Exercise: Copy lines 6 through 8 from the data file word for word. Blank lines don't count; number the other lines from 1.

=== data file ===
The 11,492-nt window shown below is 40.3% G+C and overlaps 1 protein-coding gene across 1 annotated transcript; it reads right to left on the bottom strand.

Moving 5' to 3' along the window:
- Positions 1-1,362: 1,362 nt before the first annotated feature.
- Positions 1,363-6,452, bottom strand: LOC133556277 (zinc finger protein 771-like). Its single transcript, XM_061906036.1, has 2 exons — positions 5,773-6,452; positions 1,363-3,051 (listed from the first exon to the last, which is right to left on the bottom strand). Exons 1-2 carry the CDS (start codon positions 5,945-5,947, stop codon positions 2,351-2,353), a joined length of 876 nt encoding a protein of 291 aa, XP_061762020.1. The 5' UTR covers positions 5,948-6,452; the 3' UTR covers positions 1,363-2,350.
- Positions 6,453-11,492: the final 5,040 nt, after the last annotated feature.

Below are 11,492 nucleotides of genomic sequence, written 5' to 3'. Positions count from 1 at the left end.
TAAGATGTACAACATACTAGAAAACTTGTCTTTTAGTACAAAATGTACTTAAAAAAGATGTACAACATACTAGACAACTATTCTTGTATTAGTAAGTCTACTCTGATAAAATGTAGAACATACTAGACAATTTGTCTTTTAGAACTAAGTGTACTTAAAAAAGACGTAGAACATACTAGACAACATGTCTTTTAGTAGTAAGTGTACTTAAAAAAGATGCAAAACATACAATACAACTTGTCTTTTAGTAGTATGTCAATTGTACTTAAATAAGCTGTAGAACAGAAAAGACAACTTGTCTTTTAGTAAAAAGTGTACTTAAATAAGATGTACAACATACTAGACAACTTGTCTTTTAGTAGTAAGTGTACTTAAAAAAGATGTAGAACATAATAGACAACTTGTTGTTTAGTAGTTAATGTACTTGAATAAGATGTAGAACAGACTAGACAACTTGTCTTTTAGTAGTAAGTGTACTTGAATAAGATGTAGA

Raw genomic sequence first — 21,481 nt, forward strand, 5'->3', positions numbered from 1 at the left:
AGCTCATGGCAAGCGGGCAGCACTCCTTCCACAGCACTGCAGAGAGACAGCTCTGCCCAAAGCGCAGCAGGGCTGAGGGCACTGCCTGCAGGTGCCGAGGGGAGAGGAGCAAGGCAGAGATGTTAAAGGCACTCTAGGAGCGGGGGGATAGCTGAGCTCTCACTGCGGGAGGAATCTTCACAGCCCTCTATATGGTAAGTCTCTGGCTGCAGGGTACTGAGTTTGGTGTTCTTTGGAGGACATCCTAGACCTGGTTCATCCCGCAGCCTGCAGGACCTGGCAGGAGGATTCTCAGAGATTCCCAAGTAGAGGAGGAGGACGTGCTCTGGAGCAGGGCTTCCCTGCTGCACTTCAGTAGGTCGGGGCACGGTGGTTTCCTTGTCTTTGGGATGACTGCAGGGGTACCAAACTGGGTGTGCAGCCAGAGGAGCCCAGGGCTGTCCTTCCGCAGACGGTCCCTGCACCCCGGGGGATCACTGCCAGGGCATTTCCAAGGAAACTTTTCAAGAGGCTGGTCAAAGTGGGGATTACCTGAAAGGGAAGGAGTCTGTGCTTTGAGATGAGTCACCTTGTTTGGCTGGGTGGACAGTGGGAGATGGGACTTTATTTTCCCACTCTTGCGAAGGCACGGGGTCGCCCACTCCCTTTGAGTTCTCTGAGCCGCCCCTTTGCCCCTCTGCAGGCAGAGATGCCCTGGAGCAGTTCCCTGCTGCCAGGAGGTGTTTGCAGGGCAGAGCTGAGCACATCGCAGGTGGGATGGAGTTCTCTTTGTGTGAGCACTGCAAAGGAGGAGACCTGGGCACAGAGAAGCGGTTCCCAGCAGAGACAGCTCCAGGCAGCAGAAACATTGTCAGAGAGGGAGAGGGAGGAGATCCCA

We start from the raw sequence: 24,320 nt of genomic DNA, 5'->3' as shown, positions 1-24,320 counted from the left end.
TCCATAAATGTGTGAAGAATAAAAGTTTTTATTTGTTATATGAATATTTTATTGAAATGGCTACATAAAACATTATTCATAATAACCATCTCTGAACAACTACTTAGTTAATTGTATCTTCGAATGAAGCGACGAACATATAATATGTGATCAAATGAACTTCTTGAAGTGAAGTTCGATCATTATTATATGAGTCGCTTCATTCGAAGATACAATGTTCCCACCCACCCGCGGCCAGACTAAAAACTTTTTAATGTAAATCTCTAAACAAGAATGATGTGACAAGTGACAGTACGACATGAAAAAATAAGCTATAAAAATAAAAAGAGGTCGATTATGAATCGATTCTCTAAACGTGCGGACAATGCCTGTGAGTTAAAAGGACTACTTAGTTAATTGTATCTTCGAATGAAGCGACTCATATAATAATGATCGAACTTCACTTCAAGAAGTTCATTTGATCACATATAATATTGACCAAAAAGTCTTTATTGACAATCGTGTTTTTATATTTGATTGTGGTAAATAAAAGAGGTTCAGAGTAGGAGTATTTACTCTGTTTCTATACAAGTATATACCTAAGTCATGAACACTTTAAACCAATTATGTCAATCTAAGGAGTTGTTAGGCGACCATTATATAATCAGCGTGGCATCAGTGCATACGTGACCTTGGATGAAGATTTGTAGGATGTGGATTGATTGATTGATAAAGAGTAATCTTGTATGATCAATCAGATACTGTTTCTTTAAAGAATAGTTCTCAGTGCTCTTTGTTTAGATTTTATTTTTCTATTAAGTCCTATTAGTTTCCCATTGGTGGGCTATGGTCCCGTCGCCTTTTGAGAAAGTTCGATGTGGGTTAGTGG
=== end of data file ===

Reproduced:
Below are 11,492 nucleotides of genomic sequence, written 5' to 3'. Positions count from 1 at the left end.
TAAGATGTACAACATACTAGAAAACTTGTCTTTTAGTACAAAATGTACTTAAAAAAGATGTACAACATACTAGACAACTATTCTTGTATTAGTAAGTCTACTCTGATAAAATGTAGAACATACTAGACAATTTGTCTTTTAGAACTAAGTGTACTTAAAAAAGACGTAGAACATACTAGACAACATGTCTTTTAGTAGTAAGTGTACTTAAAAAAGATGCAAAACATACAATACAACTTGTCTTTTAGTAGTATGTCAATTGTACTTAAATAAGCTGTAGAACAGAAAAGACAACTTGTCTTTTAGTAAAAAGTGTACTTAAATAAGATGTACAACATACTAGACAACTTGTCTTTTAGTAGTAAGTGTACTTAAAAAAGATGTAGAACATAATAGACAACTTGTTGTTTAGTAGTTAATGTACTTGAATAAGATGTAGAACAGACTAGACAACTTGTCTTTTAGTAGTAAGTGTACTTGAATAAGATGTAGA

Raw genomic sequence first — 21,481 nt, forward strand, 5'->3', positions numbered from 1 at the left: